Carl Eggleston of Farmville believes in innovation when it comes to his funeral business. After 30 years in the business, he's seen some changes and he's tried to be one who keeps up with the times and needs of families.
Next month he'll have cameras installed in the chapel, so services can be viewed online for family out-of-state. He's already seen many grieving families choose to have their loved ones fingerprints made into rings, pendants and ear rings.
But now he's leading the way in Virginia with a new service, the drive-thru.
"You can stay in your car and ride by this window, see your loved one--also see when the place and time of service is going to be held, on this board here--without leaving your car," Eggleston said from the Oliver and Eggleston Funeral Establishment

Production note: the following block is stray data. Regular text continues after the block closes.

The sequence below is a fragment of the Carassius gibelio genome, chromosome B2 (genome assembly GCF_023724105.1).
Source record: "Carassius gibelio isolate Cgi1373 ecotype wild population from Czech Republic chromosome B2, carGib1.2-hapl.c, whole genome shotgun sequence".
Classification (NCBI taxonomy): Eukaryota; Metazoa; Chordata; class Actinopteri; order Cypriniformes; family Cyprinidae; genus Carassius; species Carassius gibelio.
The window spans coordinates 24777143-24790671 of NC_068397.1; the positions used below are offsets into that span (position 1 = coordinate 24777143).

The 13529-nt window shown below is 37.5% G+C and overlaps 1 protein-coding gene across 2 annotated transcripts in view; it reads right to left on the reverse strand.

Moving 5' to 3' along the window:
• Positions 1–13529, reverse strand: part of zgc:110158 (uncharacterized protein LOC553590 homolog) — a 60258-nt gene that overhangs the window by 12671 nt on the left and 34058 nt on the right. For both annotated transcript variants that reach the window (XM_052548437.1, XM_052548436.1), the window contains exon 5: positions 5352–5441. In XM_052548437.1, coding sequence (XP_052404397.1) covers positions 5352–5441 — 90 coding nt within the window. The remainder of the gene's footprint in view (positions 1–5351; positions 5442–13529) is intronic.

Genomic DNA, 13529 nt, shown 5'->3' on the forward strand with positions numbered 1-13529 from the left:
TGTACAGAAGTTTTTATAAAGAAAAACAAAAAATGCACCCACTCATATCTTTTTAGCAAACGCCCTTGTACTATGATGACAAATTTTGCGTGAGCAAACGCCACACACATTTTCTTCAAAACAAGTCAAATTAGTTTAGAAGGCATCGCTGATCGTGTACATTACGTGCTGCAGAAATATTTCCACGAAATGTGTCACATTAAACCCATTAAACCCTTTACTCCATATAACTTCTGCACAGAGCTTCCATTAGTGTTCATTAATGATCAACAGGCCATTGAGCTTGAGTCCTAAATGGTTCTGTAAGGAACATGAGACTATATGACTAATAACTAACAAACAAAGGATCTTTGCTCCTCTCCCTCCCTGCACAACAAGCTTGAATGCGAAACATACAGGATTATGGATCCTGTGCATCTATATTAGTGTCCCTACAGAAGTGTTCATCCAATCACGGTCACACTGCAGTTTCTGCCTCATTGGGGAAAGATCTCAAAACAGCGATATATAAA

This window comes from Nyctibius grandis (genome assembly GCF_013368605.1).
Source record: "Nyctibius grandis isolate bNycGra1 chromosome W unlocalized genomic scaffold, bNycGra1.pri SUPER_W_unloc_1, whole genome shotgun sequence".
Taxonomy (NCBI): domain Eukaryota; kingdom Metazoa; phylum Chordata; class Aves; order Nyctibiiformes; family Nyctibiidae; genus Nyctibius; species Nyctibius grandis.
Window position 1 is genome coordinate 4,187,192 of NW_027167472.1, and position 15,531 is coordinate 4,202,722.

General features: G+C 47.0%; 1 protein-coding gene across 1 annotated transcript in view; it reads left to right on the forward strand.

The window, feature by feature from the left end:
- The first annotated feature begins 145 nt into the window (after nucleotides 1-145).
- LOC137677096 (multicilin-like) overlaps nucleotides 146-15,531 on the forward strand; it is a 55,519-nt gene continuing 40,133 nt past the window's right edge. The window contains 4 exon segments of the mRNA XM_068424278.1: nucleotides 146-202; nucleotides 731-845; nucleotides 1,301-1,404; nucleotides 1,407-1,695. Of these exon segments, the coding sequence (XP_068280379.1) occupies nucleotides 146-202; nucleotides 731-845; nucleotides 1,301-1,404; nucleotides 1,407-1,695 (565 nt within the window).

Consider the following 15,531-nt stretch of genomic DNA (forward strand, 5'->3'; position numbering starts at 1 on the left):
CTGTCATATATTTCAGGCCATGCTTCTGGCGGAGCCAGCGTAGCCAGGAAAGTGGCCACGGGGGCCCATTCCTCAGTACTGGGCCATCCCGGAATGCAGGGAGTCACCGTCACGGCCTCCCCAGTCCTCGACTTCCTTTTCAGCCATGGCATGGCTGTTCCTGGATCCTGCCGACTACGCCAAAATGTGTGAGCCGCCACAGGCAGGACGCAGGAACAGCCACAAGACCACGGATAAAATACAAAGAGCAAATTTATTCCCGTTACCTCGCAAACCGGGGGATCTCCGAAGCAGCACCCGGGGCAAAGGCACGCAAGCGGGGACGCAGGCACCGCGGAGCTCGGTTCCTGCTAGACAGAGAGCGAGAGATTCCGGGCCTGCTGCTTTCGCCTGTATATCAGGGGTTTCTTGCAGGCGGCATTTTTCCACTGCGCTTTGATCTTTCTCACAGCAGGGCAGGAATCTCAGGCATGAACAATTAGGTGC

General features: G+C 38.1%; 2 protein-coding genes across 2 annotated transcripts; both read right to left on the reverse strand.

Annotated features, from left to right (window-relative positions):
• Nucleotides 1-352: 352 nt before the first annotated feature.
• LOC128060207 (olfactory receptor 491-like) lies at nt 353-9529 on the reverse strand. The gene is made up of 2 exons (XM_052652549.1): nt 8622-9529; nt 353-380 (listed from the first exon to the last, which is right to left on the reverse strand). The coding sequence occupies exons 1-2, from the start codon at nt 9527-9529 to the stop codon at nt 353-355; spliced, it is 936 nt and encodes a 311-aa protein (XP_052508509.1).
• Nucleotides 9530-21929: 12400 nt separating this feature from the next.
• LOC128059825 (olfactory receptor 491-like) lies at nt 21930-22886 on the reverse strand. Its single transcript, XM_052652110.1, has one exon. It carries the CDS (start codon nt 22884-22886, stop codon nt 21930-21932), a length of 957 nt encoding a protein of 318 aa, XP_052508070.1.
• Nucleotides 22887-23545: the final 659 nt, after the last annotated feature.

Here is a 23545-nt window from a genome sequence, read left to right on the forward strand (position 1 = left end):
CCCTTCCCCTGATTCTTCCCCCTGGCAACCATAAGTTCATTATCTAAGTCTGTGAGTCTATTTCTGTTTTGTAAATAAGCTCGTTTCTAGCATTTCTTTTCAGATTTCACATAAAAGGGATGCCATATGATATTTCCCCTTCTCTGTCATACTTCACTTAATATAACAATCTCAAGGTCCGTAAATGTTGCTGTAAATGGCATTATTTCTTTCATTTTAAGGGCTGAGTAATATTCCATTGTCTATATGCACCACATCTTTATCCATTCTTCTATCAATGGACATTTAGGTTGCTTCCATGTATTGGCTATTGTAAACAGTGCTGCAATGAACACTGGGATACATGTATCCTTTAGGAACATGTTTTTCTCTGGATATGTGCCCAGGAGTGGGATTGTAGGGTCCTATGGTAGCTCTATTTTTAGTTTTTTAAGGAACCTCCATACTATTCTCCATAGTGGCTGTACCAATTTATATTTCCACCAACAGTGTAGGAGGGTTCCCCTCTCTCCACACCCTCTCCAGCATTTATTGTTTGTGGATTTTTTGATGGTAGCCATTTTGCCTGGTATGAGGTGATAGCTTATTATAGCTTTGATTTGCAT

Eggleston said he sees the drive-thru option as something some will chose during inclement weather and that will be used by those with disabilities but he adds it won't replace the traditional chapel service.
"You can have a regular viewing, in a regular room and then at night, if you want us to roll you over here and put you in here, we can put the person in here,” Eggleston said, as he stood beside a casket in the room.
Three windows on the side and two in front allow views from those passing by in the parking lot.
Eggleston also offers families the option to have the casket sit in an 1840 horse drawn carriage during the viewing.
Eggleston said that so far no one has chosen the drive-thru option but several have expressed an interest.
One of the older and more successful drive-thru—and bulletproof—funeral homes is located in Compton, California.